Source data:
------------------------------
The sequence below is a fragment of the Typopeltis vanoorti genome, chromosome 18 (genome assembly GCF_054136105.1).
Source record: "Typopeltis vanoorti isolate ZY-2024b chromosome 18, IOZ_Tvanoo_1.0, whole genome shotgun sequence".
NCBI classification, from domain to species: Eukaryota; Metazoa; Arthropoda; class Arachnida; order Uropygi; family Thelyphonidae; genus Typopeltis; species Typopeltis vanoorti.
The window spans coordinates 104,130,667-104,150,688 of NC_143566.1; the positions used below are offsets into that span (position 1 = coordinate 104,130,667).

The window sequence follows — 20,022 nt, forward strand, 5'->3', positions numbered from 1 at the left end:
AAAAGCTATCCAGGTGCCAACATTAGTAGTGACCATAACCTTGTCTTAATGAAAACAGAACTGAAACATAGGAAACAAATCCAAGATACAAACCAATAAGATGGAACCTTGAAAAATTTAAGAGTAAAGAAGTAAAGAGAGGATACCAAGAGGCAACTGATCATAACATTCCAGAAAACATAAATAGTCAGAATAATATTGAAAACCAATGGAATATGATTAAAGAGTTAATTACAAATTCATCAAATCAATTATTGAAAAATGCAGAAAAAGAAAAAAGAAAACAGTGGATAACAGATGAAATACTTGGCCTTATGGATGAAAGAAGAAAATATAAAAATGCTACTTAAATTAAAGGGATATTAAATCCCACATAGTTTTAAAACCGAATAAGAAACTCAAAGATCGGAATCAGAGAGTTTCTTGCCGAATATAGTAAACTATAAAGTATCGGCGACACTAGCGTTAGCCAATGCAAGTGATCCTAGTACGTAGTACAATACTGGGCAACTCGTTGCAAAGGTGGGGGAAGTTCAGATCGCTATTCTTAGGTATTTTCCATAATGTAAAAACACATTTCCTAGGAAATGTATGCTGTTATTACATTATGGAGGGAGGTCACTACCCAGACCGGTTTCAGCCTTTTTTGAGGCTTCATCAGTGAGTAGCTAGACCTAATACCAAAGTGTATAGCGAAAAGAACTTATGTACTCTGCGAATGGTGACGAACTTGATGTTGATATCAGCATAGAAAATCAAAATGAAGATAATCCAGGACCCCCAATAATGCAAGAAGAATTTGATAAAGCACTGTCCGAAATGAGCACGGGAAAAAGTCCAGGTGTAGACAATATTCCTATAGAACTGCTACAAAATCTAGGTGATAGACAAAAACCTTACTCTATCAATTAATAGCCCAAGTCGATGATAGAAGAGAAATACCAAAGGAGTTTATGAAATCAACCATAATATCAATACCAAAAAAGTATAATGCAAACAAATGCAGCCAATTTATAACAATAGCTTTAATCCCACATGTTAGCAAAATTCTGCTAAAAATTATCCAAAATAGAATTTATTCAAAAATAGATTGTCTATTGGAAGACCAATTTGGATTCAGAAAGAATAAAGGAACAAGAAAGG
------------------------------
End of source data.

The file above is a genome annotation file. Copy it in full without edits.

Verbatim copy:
The sequence below is a fragment of the Typopeltis vanoorti genome, chromosome 18 (genome assembly GCF_054136105.1).
Source record: "Typopeltis vanoorti isolate ZY-2024b chromosome 18, IOZ_Tvanoo_1.0, whole genome shotgun sequence".
NCBI classification, from domain to species: Eukaryota; Metazoa; Arthropoda; class Arachnida; order Uropygi; family Thelyphonidae; genus Typopeltis; species Typopeltis vanoorti.
The window spans coordinates 104,130,667-104,150,688 of NC_143566.1; the positions used below are offsets into that span (position 1 = coordinate 104,130,667).

The window sequence follows — 20,022 nt, forward strand, 5'->3', positions numbered from 1 at the left end:
AAAAGCTATCCAGGTGCCAACATTAGTAGTGACCATAACCTTGTCTTAATGAAAACAGAACTGAAACATAGGAAACAAATCCAAGATACAAACCAATAAGATGGAACCTTGAAAAATTTAAGAGTAAAGAAGTAAAGAGAGGATACCAAGAGGCAACTGATCATAACATTCCAGAAAACATAAATAGTCAGAATAATATTGAAAACCAATGGAATATGATTAAAGAGTTAATTACAAATTCATCAAATCAATTATTGAAAAATGCAGAAAAAGAAAAAAGAAAACAGTGGATAACAGATGAAATACTTGGCCTTATGGATGAAAGAAGAAAATATAAAAATGCTACTTAAATTAAAGGGATATTAAATCCCACATAGTTTTAAAACCGAATAAGAAACTCAAAGATCGGAATCAGAGAGTTTCTTGCCGAATATAGTAAACTATAAAGTATCGGCGACACTAGCGTTAGCCAATGCAAGTGATCCTAGTACGTAGTACAATACTGGGCAACTCGTTGCAAAGGTGGGGGAAGTTCAGATCGCTATTCTTAGGTATTTTCCATAATGTAAAAACACATTTCCTAGGAAATGTATGCTGTTATTACATTATGGAGGGAGGTCACTACCCAGACCGGTTTCAGCCTTTTTTGAGGCTTCATCAGTGAGTAGCTAGACCTAATACCAAAGTGTATAGCGAAAAGAACTTATGTACTCTGCGAATGGTGACGAACTTGATGTTGATATCAGCATAGAAAATCAAAATGAAGATAATCCAGGACCCCCAATAATGCAAGAAGAATTTGATAAAGCACTGTCCGAAATGAGCACGGGAAAAAGTCCAGGTGTAGACAATATTCCTATAGAACTGCTACAAAATCTAGGTGATAGACAAAAACCTTACTCTATCAATTAATAGCCCAAGTCGATGATAGAAGAGAAATACCAAAGGAGTTTATGAAATCAACCATAATATCAATACCAAAAAAGTATAATGCAAACAAATGCAGCCAATTTATAACAATAGCTTTAATCCCACATGTTAGCAAAATTCTGCTAAAAATTATCCAAAATAGAATTTATTCAAAAATAGATTGTCTATTGGAAGACCAATTTGGATTCAGAAAGAATAAAGGAACAAGAAAGG